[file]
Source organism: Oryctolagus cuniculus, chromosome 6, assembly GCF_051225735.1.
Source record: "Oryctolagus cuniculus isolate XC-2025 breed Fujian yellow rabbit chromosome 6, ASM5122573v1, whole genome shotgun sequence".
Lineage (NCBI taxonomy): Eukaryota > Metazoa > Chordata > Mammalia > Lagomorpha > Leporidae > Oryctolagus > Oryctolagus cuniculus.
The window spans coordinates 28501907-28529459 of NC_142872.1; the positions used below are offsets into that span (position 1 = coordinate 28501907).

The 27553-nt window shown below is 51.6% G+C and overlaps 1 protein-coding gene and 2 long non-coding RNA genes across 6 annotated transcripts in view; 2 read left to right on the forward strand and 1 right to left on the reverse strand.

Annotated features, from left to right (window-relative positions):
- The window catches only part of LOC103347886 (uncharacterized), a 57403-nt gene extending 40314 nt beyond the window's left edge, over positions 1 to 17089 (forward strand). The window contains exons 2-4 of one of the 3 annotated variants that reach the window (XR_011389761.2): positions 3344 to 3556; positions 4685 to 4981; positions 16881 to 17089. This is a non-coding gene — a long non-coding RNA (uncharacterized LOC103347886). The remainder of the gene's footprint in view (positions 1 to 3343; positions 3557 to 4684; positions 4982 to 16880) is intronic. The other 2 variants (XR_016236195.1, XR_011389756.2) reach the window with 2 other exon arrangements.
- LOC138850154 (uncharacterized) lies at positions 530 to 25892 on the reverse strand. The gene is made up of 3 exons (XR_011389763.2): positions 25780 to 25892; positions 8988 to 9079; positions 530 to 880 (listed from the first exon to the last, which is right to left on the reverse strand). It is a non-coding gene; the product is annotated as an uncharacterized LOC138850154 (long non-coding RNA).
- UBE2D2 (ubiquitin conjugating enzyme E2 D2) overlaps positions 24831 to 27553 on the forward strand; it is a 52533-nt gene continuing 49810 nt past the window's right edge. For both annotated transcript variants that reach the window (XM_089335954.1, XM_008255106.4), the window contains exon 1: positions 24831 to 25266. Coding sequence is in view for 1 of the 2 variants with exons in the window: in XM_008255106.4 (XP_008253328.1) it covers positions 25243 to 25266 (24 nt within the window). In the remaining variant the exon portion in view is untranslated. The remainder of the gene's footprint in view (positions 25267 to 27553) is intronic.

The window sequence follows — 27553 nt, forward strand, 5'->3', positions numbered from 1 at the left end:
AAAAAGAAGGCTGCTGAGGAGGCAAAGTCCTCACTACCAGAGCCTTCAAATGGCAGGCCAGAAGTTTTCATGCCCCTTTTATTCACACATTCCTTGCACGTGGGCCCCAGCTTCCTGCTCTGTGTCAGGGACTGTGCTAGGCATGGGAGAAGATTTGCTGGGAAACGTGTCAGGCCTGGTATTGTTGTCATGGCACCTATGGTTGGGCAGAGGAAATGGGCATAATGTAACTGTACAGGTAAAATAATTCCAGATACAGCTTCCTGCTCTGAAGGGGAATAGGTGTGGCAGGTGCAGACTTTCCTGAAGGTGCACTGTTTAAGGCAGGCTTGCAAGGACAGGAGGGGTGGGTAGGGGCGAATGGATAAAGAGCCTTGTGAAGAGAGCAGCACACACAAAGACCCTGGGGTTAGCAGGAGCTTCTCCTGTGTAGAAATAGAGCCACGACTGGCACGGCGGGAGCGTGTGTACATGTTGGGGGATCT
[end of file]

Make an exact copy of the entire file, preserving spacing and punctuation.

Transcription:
Source organism: Oryctolagus cuniculus, chromosome 6, assembly GCF_051225735.1.
Source record: "Oryctolagus cuniculus isolate XC-2025 breed Fujian yellow rabbit chromosome 6, ASM5122573v1, whole genome shotgun sequence".
Lineage (NCBI taxonomy): Eukaryota > Metazoa > Chordata > Mammalia > Lagomorpha > Leporidae > Oryctolagus > Oryctolagus cuniculus.
The window spans coordinates 28501907-28529459 of NC_142872.1; the positions used below are offsets into that span (position 1 = coordinate 28501907).

The 27553-nt window shown below is 51.6% G+C and overlaps 1 protein-coding gene and 2 long non-coding RNA genes across 6 annotated transcripts in view; 2 read left to right on the forward strand and 1 right to left on the reverse strand.

Annotated features, from left to right (window-relative positions):
- The window catches only part of LOC103347886 (uncharacterized), a 57403-nt gene extending 40314 nt beyond the window's left edge, over positions 1 to 17089 (forward strand). The window contains exons 2-4 of one of the 3 annotated variants that reach the window (XR_011389761.2): positions 3344 to 3556; positions 4685 to 4981; positions 16881 to 17089. This is a non-coding gene — a long non-coding RNA (uncharacterized LOC103347886). The remainder of the gene's footprint in view (positions 1 to 3343; positions 3557 to 4684; positions 4982 to 16880) is intronic. The other 2 variants (XR_016236195.1, XR_011389756.2) reach the window with 2 other exon arrangements.
- LOC138850154 (uncharacterized) lies at positions 530 to 25892 on the reverse strand. The gene is made up of 3 exons (XR_011389763.2): positions 25780 to 25892; positions 8988 to 9079; positions 530 to 880 (listed from the first exon to the last, which is right to left on the reverse strand). It is a non-coding gene; the product is annotated as an uncharacterized LOC138850154 (long non-coding RNA).
- UBE2D2 (ubiquitin conjugating enzyme E2 D2) overlaps positions 24831 to 27553 on the forward strand; it is a 52533-nt gene continuing 49810 nt past the window's right edge. For both annotated transcript variants that reach the window (XM_089335954.1, XM_008255106.4), the window contains exon 1: positions 24831 to 25266. Coding sequence is in view for 1 of the 2 variants with exons in the window: in XM_008255106.4 (XP_008253328.1) it covers positions 25243 to 25266 (24 nt within the window). In the remaining variant the exon portion in view is untranslated. The remainder of the gene's footprint in view (positions 25267 to 27553) is intronic.

The window sequence follows — 27553 nt, forward strand, 5'->3', positions numbered from 1 at the left end:
AAAAAGAAGGCTGCTGAGGAGGCAAAGTCCTCACTACCAGAGCCTTCAAATGGCAGGCCAGAAGTTTTCATGCCCCTTTTATTCACACATTCCTTGCACGTGGGCCCCAGCTTCCTGCTCTGTGTCAGGGACTGTGCTAGGCATGGGAGAAGATTTGCTGGGAAACGTGTCAGGCCTGGTATTGTTGTCATGGCACCTATGGTTGGGCAGAGGAAATGGGCATAATGTAACTGTACAGGTAAAATAATTCCAGATACAGCTTCCTGCTCTGAAGGGGAATAGGTGTGGCAGGTGCAGACTTTCCTGAAGGTGCACTGTTTAAGGCAGGCTTGCAAGGACAGGAGGGGTGGGTAGGGGCGAATGGATAAAGAGCCTTGTGAAGAGAGCAGCACACACAAAGACCCTGGGGTTAGCAGGAGCTTCTCCTGTGTAGAAATAGAGCCACGACTGGCACGGCGGGAGCGTGTGTACATGTTGGGGGATCT